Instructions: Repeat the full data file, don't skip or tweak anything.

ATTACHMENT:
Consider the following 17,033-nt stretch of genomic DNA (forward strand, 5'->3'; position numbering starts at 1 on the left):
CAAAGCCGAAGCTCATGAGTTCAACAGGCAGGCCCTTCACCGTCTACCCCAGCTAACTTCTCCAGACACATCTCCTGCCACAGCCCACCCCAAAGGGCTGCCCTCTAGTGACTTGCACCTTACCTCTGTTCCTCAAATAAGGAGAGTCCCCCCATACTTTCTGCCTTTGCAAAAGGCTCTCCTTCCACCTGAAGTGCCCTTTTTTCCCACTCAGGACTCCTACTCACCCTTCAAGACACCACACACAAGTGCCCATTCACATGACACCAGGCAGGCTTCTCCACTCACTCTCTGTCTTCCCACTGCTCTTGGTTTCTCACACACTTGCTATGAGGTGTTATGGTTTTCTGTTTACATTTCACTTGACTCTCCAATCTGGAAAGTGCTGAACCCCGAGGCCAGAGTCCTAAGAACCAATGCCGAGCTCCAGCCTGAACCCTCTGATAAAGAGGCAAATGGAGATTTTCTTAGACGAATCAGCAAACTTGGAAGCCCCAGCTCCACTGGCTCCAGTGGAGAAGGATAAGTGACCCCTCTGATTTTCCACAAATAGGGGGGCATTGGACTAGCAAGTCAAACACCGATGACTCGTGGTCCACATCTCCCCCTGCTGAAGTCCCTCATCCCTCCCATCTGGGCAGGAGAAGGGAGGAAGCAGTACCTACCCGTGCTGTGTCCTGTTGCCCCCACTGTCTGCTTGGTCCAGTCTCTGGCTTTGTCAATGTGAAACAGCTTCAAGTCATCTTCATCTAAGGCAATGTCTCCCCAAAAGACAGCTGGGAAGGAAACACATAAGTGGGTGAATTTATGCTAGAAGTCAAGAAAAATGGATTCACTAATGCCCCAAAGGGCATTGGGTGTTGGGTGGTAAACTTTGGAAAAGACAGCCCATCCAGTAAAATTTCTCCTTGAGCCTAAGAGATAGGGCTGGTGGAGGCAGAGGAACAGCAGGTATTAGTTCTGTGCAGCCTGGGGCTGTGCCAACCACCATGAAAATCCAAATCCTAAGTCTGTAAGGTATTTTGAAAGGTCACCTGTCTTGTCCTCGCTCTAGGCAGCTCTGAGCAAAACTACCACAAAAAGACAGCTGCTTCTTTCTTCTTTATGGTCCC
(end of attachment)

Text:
Consider the following 17,033-nt stretch of genomic DNA (forward strand, 5'->3'; position numbering starts at 1 on the left):
CAAAGCCGAAGCTCATGAGTTCAACAGGCAGGCCCTTCACCGTCTACCCCAGCTAACTTCTCCAGACACATCTCCTGCCACAGCCCACCCCAAAGGGCTGCCCTCTAGTGACTTGCACCTTACCTCTGTTCCTCAAATAAGGAGAGTCCCCCCATACTTTCTGCCTTTGCAAAAGGCTCTCCTTCCACCTGAAGTGCCCTTTTTTCCCACTCAGGACTCCTACTCACCCTTCAAGACACCACACACAAGTGCCCATTCACATGACACCAGGCAGGCTTCTCCACTCACTCTCTGTCTTCCCACTGCTCTTGGTTTCTCACACACTTGCTATGAGGTGTTATGGTTTTCTGTTTACATTTCACTTGACTCTCCAATCTGGAAAGTGCTGAACCCCGAGGCCAGAGTCCTAAGAACCAATGCCGAGCTCCAGCCTGAACCCTCTGATAAAGAGGCAAATGGAGATTTTCTTAGACGAATCAGCAAACTTGGAAGCCCCAGCTCCACTGGCTCCAGTGGAGAAGGATAAGTGACCCCTCTGATTTTCCACAAATAGGGGGGCATTGGACTAGCAAGTCAAACACCGATGACTCGTGGTCCACATCTCCCCCTGCTGAAGTCCCTCATCCCTCCCATCTGGGCAGGAGAAGGGAGGAAGCAGTACCTACCCGTGCTGTGTCCTGTTGCCCCCACTGTCTGCTTGGTCCAGTCTCTGGCTTTGTCAATGTGAAACAGCTTCAAGTCATCTTCATCTAAGGCAATGTCTCCCCAAAAGACAGCTGGGAAGGAAACACATAAGTGGGTGAATTTATGCTAGAAGTCAAGAAAAATGGATTCACTAATGCCCCAAAGGGCATTGGGTGTTGGGTGGTAAACTTTGGAAAAGACAGCCCATCCAGTAAAATTTCTCCTTGAGCCTAAGAGATAGGGCTGGTGGAGGCAGAGGAACAGCAGGTATTAGTTCTGTGCAGCCTGGGGCTGTGCCAACCACCATGAAAATCCAAATCCTAAGTCTGTAAGGTATTTTGAAAGGTCACCTGTCTTGTCCTCGCTCTAGGCAGCTCTGAGCAAAACTACCACAAAAAGACAGCTGCTTCTTTCTTCTTTATGGTCCC